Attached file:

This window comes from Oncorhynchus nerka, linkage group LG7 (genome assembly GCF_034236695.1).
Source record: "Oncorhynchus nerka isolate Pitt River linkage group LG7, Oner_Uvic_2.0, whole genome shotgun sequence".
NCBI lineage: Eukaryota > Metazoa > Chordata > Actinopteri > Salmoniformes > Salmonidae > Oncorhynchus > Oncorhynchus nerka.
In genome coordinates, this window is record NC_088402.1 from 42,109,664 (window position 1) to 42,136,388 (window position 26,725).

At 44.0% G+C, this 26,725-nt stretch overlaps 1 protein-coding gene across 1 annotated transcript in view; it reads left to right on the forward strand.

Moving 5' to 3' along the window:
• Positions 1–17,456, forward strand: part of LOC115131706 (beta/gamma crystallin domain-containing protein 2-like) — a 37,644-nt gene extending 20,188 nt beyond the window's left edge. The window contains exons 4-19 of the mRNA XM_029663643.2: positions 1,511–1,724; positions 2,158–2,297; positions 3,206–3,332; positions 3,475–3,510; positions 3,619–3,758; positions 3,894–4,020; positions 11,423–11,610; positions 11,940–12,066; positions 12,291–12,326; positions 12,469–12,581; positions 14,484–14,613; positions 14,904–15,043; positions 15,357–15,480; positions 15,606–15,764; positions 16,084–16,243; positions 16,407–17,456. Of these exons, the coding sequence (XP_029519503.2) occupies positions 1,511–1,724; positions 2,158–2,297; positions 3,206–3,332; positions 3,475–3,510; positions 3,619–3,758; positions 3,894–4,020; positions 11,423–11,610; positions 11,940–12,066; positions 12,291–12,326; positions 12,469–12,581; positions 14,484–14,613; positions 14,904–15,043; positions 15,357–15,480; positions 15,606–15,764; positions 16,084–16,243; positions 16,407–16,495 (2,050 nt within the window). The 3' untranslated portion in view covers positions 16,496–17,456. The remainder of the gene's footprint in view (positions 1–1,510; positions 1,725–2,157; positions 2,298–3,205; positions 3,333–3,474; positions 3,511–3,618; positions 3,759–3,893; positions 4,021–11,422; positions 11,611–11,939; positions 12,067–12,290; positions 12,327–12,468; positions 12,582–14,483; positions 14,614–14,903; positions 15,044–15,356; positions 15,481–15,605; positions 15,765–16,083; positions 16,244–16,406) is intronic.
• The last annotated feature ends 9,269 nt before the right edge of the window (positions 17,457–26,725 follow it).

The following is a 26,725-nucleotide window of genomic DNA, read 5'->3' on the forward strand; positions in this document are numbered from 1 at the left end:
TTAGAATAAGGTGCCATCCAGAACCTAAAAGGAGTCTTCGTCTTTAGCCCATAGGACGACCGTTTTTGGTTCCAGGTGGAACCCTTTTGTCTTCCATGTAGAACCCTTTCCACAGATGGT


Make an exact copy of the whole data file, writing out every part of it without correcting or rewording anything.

This window comes from Oncorhynchus nerka, linkage group LG7 (genome assembly GCF_034236695.1).
Source record: "Oncorhynchus nerka isolate Pitt River linkage group LG7, Oner_Uvic_2.0, whole genome shotgun sequence".
NCBI lineage: Eukaryota > Metazoa > Chordata > Actinopteri > Salmoniformes > Salmonidae > Oncorhynchus > Oncorhynchus nerka.
In genome coordinates, this window is record NC_088402.1 from 42,109,664 (window position 1) to 42,136,388 (window position 26,725).

At 44.0% G+C, this 26,725-nt stretch overlaps 1 protein-coding gene across 1 annotated transcript in view; it reads left to right on the forward strand.

Moving 5' to 3' along the window:
• Positions 1–17,456, forward strand: part of LOC115131706 (beta/gamma crystallin domain-containing protein 2-like) — a 37,644-nt gene extending 20,188 nt beyond the window's left edge. The window contains exons 4-19 of the mRNA XM_029663643.2: positions 1,511–1,724; positions 2,158–2,297; positions 3,206–3,332; positions 3,475–3,510; positions 3,619–3,758; positions 3,894–4,020; positions 11,423–11,610; positions 11,940–12,066; positions 12,291–12,326; positions 12,469–12,581; positions 14,484–14,613; positions 14,904–15,043; positions 15,357–15,480; positions 15,606–15,764; positions 16,084–16,243; positions 16,407–17,456. Of these exons, the coding sequence (XP_029519503.2) occupies positions 1,511–1,724; positions 2,158–2,297; positions 3,206–3,332; positions 3,475–3,510; positions 3,619–3,758; positions 3,894–4,020; positions 11,423–11,610; positions 11,940–12,066; positions 12,291–12,326; positions 12,469–12,581; positions 14,484–14,613; positions 14,904–15,043; positions 15,357–15,480; positions 15,606–15,764; positions 16,084–16,243; positions 16,407–16,495 (2,050 nt within the window). The 3' untranslated portion in view covers positions 16,496–17,456. The remainder of the gene's footprint in view (positions 1–1,510; positions 1,725–2,157; positions 2,298–3,205; positions 3,333–3,474; positions 3,511–3,618; positions 3,759–3,893; positions 4,021–11,422; positions 11,611–11,939; positions 12,067–12,290; positions 12,327–12,468; positions 12,582–14,483; positions 14,614–14,903; positions 15,044–15,356; positions 15,481–15,605; positions 15,765–16,083; positions 16,244–16,406) is intronic.
• The last annotated feature ends 9,269 nt before the right edge of the window (positions 17,457–26,725 follow it).

The following is a 26,725-nucleotide window of genomic DNA, read 5'->3' on the forward strand; positions in this document are numbered from 1 at the left end:
TTAGAATAAGGTGCCATCCAGAACCTAAAAGGAGTCTTCGTCTTTAGCCCATAGGACGACCGTTTTTGGTTCCAGGTGGAACCCTTTTGTCTTCCATGTAGAACCCTTTCCACAGATGGT